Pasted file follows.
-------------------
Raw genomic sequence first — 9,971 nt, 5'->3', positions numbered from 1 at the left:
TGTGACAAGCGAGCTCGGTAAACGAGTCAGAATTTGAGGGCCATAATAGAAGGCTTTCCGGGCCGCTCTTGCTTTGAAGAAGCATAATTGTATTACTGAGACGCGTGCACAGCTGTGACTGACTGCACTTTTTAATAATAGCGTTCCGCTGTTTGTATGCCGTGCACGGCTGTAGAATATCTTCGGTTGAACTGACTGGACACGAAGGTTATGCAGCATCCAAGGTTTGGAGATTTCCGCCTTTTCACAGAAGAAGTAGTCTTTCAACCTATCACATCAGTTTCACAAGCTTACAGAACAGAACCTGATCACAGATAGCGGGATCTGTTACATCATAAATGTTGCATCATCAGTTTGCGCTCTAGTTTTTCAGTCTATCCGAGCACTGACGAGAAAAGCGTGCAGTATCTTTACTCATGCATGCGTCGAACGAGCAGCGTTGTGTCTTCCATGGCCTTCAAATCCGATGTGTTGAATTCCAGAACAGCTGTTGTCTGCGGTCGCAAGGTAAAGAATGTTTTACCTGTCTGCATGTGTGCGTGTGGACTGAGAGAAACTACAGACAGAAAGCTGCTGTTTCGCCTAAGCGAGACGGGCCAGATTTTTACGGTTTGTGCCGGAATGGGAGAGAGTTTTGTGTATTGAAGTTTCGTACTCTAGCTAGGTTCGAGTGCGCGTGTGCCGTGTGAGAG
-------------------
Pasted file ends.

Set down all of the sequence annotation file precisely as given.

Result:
Raw genomic sequence first — 9,971 nt, 5'->3', positions numbered from 1 at the left:
TGTGACAAGCGAGCTCGGTAAACGAGTCAGAATTTGAGGGCCATAATAGAAGGCTTTCCGGGCCGCTCTTGCTTTGAAGAAGCATAATTGTATTACTGAGACGCGTGCACAGCTGTGACTGACTGCACTTTTTAATAATAGCGTTCCGCTGTTTGTATGCCGTGCACGGCTGTAGAATATCTTCGGTTGAACTGACTGGACACGAAGGTTATGCAGCATCCAAGGTTTGGAGATTTCCGCCTTTTCACAGAAGAAGTAGTCTTTCAACCTATCACATCAGTTTCACAAGCTTACAGAACAGAACCTGATCACAGATAGCGGGATCTGTTACATCATAAATGTTGCATCATCAGTTTGCGCTCTAGTTTTTCAGTCTATCCGAGCACTGACGAGAAAAGCGTGCAGTATCTTTACTCATGCATGCGTCGAACGAGCAGCGTTGTGTCTTCCATGGCCTTCAAATCCGATGTGTTGAATTCCAGAACAGCTGTTGTCTGCGGTCGCAAGGTAAAGAATGTTTTACCTGTCTGCATGTGTGCGTGTGGACTGAGAGAAACTACAGACAGAAAGCTGCTGTTTCGCCTAAGCGAGACGGGCCAGATTTTTACGGTTTGTGCCGGAATGGGAGAGAGTTTTGTGTATTGAAGTTTCGTACTCTAGCTAGGTTCGAGTGCGCGTGTGCCGTGTGAGAG